It was a packed house on Saturday as students, faculty and the general public gathered into what was once an old yoga studio but has now been transformed into an art exhibit titled, 135 A Collective. The exhibit not only featured students’ artwork but it was put together by the students themselves; advanced photographers from PCC. The exhibit was a do-it-yourself project.
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It was a packed house on Saturday as students, faculty and the general public gathered into what was once an old yoga studio but has now been transformed into an art exhibit titled, 135 A Collective. The exhibit not only featured students’ artwork but it was put together by the students themselves; advanced photographers from PCC. The exhibit was a do-it-yourself project.

The Kutzer Management Company and Peter Kutzer loaned the space to the students. “We’ve had it for two months. It was called Yoga Blue, and the students painted the space which used to be blue [and did] the lighting,” said Betsy Kenyon, adjunct faculty and project director.

The goal was to make the exhibit have a professional feel.

“We wanted it to feel like an art gallery and not an art fair,” Kenyon said.

The artworks ranged from interactive fine art to photos, with visitors encouraged to interact with the artwork.

One piece, by Emma Rosenthal titled “This is Home,” was set up like a room with doors, lamps, and the walls covered in tiny photographs of different houses in Los Angeles.

Michael Allen, film, commented on the originality of the piece.

“I’ve never seen anything like this; it’s really cool,” Allen said.

Another piece by Miguel Esperanza, titled, “The Church of Heaven/ Hell,” was a cluster of religious flyers posted on a glass wall which read, “Hurry, Be Saved, and Pay Me,” on the piece.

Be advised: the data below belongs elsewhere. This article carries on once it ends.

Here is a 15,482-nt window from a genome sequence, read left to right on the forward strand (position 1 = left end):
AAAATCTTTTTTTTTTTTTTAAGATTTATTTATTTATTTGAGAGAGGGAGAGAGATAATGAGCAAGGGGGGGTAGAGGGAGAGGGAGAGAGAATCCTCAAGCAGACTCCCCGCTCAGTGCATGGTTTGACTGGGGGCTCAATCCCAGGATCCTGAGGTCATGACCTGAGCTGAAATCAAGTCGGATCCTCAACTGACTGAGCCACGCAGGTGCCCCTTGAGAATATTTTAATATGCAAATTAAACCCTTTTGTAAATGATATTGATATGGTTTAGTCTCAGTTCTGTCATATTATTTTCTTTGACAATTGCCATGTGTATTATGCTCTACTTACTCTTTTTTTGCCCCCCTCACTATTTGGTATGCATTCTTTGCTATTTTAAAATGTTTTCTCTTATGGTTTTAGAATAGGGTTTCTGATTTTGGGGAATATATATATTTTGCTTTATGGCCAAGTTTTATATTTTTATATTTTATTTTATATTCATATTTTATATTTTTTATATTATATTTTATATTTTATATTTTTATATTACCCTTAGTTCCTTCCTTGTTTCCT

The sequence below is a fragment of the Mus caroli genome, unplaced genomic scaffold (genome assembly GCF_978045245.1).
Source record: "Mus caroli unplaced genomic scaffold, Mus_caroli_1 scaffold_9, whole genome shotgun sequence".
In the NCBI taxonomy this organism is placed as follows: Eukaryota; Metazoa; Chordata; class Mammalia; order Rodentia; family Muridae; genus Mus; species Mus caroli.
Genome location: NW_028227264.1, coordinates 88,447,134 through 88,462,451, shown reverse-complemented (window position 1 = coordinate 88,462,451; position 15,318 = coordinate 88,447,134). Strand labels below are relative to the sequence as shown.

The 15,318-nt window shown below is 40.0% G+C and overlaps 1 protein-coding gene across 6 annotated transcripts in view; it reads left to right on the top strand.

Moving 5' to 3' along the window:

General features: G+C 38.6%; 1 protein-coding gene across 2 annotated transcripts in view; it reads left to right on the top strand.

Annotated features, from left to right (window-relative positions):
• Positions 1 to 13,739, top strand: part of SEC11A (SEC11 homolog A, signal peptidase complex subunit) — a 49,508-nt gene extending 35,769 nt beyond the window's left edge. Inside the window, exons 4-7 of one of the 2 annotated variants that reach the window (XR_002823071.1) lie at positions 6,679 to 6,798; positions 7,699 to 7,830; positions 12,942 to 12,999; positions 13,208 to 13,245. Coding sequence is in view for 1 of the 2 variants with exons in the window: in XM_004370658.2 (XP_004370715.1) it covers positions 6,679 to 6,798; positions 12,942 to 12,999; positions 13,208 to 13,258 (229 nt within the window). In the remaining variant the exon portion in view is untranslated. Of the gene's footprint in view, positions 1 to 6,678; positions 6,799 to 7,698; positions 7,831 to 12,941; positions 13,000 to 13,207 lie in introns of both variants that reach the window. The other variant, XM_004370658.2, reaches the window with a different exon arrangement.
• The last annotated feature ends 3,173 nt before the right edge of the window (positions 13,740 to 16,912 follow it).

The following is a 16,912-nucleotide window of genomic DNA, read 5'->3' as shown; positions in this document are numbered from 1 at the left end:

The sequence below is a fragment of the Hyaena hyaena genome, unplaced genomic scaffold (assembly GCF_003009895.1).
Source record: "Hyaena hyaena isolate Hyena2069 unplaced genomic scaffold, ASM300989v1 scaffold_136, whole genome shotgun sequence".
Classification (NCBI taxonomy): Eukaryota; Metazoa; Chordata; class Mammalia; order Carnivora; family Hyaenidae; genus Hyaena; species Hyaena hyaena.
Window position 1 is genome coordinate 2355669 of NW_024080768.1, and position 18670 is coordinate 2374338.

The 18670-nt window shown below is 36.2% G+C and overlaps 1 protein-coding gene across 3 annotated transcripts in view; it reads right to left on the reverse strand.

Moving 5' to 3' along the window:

“Whenever you get those flyers, you don’t find the time or need for them, but I wanted to use that medium of worthless pieces of paper [which] still have some content to them,” said Esperanza.

As the night went on more people began showing up, examining the artwork, having fun, touching the artwork, sitting in it, and taking pictures of it.

English Associate professor Joseph Sierra was impressed with the quality of the artwork.

“I don’t go to a lot of [these things], and I’m really impressed. I forget sometimes how talented the students are,” said Sierra.

Kyle Walters liked the variety in the exhibit.

“I liked it. Each room has its own feel; you can tell what the artist is going for,” said Walters.

Joseph Futtner, Dean of the Visual Arts and Media Studies division, hopes to continue these types of events.

“It was a wonderful act of coordination among the faculty members, Leslie Fisher, the city of Pasadena and me, but I don’t want to take any of the credit. I hope this is the beginning. We are hoping other classes in the future [continue these types of events],” he said.

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